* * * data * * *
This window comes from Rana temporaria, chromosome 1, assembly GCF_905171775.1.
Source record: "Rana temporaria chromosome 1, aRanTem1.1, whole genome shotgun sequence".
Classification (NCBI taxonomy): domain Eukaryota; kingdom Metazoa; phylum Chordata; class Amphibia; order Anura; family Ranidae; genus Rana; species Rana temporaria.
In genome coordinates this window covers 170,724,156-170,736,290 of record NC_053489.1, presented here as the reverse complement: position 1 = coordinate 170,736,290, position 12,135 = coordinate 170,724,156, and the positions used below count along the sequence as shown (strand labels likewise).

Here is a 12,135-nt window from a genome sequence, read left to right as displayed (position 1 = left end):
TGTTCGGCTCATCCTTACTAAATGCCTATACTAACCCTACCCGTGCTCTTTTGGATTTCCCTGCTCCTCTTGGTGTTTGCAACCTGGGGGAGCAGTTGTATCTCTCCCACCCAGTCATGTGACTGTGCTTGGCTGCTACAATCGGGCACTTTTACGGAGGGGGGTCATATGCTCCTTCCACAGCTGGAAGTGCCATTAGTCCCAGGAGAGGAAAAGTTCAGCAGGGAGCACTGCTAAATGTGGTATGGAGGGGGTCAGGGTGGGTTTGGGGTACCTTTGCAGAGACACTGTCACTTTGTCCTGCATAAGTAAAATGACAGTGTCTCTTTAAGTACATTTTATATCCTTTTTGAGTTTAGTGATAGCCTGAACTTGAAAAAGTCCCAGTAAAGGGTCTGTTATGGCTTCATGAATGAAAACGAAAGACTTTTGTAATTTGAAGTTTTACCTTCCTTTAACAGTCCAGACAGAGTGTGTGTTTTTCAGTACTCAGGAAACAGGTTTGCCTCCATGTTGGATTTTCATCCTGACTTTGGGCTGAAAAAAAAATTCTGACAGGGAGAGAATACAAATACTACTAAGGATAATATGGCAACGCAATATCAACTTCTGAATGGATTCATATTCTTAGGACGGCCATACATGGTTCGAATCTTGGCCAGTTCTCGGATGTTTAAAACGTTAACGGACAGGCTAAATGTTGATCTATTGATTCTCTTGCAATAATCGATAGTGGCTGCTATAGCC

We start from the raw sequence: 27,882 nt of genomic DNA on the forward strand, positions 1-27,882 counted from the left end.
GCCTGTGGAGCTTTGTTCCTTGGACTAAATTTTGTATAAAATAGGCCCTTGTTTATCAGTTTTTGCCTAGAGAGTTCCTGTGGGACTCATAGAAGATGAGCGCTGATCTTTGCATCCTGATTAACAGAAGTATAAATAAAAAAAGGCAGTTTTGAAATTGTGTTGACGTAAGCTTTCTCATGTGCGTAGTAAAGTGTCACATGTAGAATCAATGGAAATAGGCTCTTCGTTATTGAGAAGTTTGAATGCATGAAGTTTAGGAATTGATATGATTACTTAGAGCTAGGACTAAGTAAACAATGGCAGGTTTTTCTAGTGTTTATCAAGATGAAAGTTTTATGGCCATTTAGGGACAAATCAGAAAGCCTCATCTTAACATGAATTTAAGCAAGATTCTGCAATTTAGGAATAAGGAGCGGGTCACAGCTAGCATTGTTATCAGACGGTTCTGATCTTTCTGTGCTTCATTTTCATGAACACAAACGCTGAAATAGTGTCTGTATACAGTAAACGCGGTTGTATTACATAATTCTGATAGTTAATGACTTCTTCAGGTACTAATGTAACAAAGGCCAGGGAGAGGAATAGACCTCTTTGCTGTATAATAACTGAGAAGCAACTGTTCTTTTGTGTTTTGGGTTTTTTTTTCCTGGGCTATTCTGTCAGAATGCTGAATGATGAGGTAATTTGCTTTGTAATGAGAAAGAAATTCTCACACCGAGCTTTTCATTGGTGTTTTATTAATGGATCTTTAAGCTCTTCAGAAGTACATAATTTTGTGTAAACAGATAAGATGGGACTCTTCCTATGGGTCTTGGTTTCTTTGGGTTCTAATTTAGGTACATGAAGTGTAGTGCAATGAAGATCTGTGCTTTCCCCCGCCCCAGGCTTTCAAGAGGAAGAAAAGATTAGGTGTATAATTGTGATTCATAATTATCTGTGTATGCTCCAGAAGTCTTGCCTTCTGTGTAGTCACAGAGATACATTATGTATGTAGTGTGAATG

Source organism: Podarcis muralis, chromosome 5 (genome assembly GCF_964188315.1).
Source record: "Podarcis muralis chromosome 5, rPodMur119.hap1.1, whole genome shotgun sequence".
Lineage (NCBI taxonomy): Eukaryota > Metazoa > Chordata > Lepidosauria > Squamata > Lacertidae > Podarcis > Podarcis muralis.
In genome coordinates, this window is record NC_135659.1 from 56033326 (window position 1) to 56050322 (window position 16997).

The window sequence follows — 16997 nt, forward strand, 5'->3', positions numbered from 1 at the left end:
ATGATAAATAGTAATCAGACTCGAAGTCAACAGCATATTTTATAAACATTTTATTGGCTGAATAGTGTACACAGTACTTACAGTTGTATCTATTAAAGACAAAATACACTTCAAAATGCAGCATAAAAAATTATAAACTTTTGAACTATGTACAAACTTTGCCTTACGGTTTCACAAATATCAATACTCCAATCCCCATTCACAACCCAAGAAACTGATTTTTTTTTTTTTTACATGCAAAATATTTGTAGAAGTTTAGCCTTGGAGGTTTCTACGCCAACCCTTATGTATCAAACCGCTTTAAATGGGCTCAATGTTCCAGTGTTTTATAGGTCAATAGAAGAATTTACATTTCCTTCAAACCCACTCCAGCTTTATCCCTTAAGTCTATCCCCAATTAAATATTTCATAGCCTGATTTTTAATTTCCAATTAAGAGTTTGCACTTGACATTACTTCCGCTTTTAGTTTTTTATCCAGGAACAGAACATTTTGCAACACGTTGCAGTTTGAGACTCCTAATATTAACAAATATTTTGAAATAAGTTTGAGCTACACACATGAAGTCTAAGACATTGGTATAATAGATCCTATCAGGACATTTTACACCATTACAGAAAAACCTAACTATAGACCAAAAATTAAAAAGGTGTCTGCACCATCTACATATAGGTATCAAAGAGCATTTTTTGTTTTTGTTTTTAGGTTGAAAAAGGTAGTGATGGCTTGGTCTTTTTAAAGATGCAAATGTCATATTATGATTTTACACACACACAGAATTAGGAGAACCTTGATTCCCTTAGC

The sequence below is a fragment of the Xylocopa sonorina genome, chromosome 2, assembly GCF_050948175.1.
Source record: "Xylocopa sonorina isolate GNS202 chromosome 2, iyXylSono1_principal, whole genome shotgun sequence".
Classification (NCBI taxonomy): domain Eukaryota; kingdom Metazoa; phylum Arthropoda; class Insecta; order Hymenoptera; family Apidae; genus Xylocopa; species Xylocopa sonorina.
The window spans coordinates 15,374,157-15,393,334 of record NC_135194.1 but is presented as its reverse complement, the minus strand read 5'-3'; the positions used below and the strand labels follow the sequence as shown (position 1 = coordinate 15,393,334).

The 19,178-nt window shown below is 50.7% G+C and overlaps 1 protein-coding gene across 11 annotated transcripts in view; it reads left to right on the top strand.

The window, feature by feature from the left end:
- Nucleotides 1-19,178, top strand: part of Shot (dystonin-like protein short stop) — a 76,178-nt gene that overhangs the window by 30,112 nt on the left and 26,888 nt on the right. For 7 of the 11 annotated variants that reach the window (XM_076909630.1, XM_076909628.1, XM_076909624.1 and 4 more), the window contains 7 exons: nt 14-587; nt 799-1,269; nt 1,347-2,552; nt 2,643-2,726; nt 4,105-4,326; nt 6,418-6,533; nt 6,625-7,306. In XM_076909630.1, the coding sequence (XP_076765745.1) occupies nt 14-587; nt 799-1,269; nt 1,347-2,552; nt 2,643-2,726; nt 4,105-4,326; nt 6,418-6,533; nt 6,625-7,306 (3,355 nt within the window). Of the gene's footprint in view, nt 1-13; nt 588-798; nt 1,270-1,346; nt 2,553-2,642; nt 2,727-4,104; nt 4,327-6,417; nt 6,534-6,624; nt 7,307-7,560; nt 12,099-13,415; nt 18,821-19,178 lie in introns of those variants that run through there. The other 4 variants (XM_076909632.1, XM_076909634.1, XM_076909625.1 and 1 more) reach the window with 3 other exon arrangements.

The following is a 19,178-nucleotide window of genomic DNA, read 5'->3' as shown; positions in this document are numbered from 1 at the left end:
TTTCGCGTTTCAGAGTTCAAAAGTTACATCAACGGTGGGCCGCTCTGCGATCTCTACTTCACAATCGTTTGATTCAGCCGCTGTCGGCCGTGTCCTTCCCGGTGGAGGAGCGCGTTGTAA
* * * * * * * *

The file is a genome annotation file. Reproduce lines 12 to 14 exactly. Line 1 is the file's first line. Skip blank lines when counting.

In genome coordinates, this window is record NC_135659.1 from 56033326 (window position 1) to 56050322 (window position 16997).

The window sequence follows — 16997 nt, forward strand, 5'->3', positions numbered from 1 at the left end:
ATGATAAATAGTAATCAGACTCGAAGTCAACAGCATATTTTATAAACATTTTATTGGCTGAATAGTGTACACAGTACTTACAGTTGTATCTATTAAAGACAAAATACACTTCAAAATGCAGCATAAAAAATTATAAACTTTTGAACTATGTACAAACTTTGCCTTACGGTTTCACAAATATCAATACTCCAATCCCCATTCACAACCCAAGAAACTGATTTTTTTTTTTTTTACATGCAAAATATTTGTAGAAGTTTAGCCTTGGAGGTTTCTACGCCAACCCTTATGTATCAAACCGCTTTAAATGGGCTCAATGTTCCAGTGTTTTATAGGTCAATAGAAGAATTTACATTTCCTTCAAACCCACTCCAGCTTTATCCCTTAAGTCTATCCCCAATTAAATATTTCATAGCCTGATTTTTAATTTCCAATTAAGAGTTTGCACTTGACATTACTTCCGCTTTTAGTTTTTTATCCAGGAACAGAACATTTTGCAACACGTTGCAGTTTGAGACTCCTAATATTAACAAATATTTTGAAATAAGTTTGAGCTACACACATGAAGTCTAAGACATTGGTATAATAGATCCTATCAGGACATTTTACACCATTACAGAAAAACCTAACTATAGACCAAAAATTAAAAAGGTGTCTGCACCATCTACATATAGGTATCAAAGAGCATTTTTTGTTTTTGTTTTTAGGTTGAAAAAGGTAGTGATGGCTTGGTCTTTTTAAAGATGCAAATGTCATATTATGATTTTACACACACACAGAATTAGGAGAACCTTGATTCCCTTAGC